All our venison products come from free-range, truly wild animals. They are not penned nor farm-raised and live their lives as wild animals do. The free-range nature of the animals we harvest allows healthy animals to avoid infected animals, as nature intended. This is in direct contrast to farmed animals that are kept in confined spaces where healthy and infected animals are kept in close proximity and the potential for disease to spread increases. A sick animal is typically isolated from other animals and usually lays dormant in a protected area until it gets better or dies. As a consequence of these natural actions sick animals normally are not seen and, thus, self-exclude themselves during our harvesting operations.
Besides providing higher quality meat, our unique field harvesting technique offers some additional safety benefits. Our technique is to traverse large ranches in a vehicle familiar to the animals and harvest the animals from long distance with a single head-shot from a suppressed rifle. The primary goal of this unique technique is to harvest the animals in as humane and stress-free a manner as possible. It also allows us to observe each animal individually for healthy behavior. The onset of symptoms from CWD and other diseases can often be observable by a change in "normal" behavior (staggering, decreased fear of humans, etc.). Sick animals would be identified though our ante-mortem inspection and would not be harvested.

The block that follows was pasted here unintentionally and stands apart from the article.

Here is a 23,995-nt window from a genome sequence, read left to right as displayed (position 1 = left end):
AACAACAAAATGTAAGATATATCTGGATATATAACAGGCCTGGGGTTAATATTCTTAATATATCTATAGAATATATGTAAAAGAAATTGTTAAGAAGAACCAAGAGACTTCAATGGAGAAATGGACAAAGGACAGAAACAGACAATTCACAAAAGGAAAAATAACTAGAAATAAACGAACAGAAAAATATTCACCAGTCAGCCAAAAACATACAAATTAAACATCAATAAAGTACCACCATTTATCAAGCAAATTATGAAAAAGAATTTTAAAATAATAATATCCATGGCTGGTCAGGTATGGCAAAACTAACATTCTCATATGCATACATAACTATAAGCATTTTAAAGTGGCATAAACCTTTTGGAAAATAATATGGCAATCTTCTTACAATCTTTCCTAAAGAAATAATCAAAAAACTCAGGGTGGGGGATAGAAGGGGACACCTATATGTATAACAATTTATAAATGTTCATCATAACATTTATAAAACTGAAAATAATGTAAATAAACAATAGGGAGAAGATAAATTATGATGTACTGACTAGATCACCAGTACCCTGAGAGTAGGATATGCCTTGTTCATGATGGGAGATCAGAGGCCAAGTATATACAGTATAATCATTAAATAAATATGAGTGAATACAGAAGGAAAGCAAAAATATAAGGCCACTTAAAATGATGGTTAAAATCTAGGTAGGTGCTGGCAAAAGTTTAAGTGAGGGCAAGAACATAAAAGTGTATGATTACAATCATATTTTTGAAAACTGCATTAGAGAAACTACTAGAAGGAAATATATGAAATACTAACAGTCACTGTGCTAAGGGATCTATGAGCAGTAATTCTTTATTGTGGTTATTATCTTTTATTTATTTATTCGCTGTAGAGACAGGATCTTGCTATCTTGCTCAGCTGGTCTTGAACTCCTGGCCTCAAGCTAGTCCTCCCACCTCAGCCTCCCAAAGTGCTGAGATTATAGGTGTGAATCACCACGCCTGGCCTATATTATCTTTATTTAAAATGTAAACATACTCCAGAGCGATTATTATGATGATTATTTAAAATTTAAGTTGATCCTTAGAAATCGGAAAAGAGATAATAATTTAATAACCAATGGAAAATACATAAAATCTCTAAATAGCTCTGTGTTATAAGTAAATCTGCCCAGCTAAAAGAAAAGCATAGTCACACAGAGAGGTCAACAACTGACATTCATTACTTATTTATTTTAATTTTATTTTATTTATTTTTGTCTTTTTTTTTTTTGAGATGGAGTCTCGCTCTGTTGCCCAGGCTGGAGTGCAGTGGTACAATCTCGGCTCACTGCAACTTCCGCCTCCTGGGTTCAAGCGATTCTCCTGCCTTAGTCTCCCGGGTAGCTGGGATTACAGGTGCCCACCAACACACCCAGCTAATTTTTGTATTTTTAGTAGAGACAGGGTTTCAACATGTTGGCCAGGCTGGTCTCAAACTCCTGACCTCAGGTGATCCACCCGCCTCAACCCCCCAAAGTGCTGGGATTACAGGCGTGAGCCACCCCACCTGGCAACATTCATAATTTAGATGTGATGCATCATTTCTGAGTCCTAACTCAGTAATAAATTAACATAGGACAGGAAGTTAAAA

The specific species of animals we harvest provides additional protection from CWD. To date CWD has been found in native species such as elk, mule deer, white-tail deer and the related species of sika and red deer. Our retail venison products come from the non-native species of axis deer and nilgai antelope. CWD has never been found in any of these exotic species we harvest.
Axis deer and Fallow deer, two of the primary deer species we harvest, are not susceptible to CWD.1, 2 Neither are South Texas Antelope (Nilgai) antelope since they are in a different animal family from deer.
For these reasons we are confident in the safety of our venison products. Our kids eat this almost every day and I still sleep very well at night!
We believe Broken Arrow Ranch offers some of the safest venison available. However, if you still wish to enjoy wild game, but are not convinced of the safety of our venison from exotic deer then I can recommend our South Texas Antelope and Wild Boar products. CWD is limited to the Cervidae (deer) family of animals. South Texas Antelope is in the Bovidae (antelopes, cattle, gazelles, goats, sheep, etc.) family and Wild Boar is in the Suidae (hogs and pigs) family. Neither of these animal families has ever been identified as carrying CWD nor is it even suspected to exist in these families.
We appreciate your concern about CWD and the safety of venison products. We also hope that the information provided above is sufficient to earn your confidence in our products. If you have any other questions or concerns, please contact us.
Links to more information about CWD
Center for Disease Control - Search for Chronic Wasting Disease
1http://www.aphis.usda.gov/animal_health/animal_diseases/cwd/downloads/cwd_program_standards.pdf, May 2014
2"Failure of fallow deer (Dama dama) to develop chronic wasting disease when exposed to a contaminated environment and infected mule deer (Odocoileus hemionus)." Rhyan JC1, Miller MW, Spraker TR, McCollum M, Nol P, Wolfe LL, Davis TR, Creekmore L, O'Rourke KI. National Wildlife Research Center, US Department of Agriculture, Animal and Plant Health Inspection Service, Veterinary Services, Fort Collins, Colorado 80521, USA. July 2011.